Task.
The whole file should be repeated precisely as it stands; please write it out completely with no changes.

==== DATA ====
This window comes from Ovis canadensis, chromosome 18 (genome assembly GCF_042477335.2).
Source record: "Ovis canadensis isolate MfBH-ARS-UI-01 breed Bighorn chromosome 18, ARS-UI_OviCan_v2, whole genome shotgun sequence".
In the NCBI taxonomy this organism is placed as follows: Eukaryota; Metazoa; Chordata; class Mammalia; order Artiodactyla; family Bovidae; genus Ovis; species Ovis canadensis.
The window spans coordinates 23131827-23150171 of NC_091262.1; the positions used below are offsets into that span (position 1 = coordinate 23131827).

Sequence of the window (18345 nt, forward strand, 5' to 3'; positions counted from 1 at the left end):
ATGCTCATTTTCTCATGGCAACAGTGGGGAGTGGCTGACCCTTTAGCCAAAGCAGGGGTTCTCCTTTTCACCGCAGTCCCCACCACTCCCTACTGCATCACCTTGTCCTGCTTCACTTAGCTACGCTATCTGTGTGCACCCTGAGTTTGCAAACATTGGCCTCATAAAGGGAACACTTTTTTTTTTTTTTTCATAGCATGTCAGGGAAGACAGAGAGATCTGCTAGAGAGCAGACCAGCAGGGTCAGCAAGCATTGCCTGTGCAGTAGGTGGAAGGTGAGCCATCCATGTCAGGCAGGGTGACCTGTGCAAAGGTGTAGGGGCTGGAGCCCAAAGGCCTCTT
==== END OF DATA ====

This window comes from Ovis canadensis, chromosome 18 (genome assembly GCF_042477335.2).
Source record: "Ovis canadensis isolate MfBH-ARS-UI-01 breed Bighorn chromosome 18, ARS-UI_OviCan_v2, whole genome shotgun sequence".
In the NCBI taxonomy this organism is placed as follows: Eukaryota; Metazoa; Chordata; class Mammalia; order Artiodactyla; family Bovidae; genus Ovis; species Ovis canadensis.
The window spans coordinates 23131827-23150171 of NC_091262.1; the positions used below are offsets into that span (position 1 = coordinate 23131827).

Sequence of the window (18345 nt, forward strand, 5' to 3'; positions counted from 1 at the left end):
ATGCTCATTTTCTCATGGCAACAGTGGGGAGTGGCTGACCCTTTAGCCAAAGCAGGGGTTCTCCTTTTCACCGCAGTCCCCACCACTCCCTACTGCATCACCTTGTCCTGCTTCACTTAGCTACGCTATCTGTGTGCACCCTGAGTTTGCAAACATTGGCCTCATAAAGGGAACACTTTTTTTTTTTTTTTCATAGCATGTCAGGGAAGACAGAGAGATCTGCTAGAGAGCAGACCAGCAGGGTCAGCAAGCATTGCCTGTGCAGTAGGTGGAAGGTGAGCCATCCATGTCAGGCAGGGTGACCTGTGCAAAGGTGTAGGGGCTGGAGCCCAAAGGCCTCTT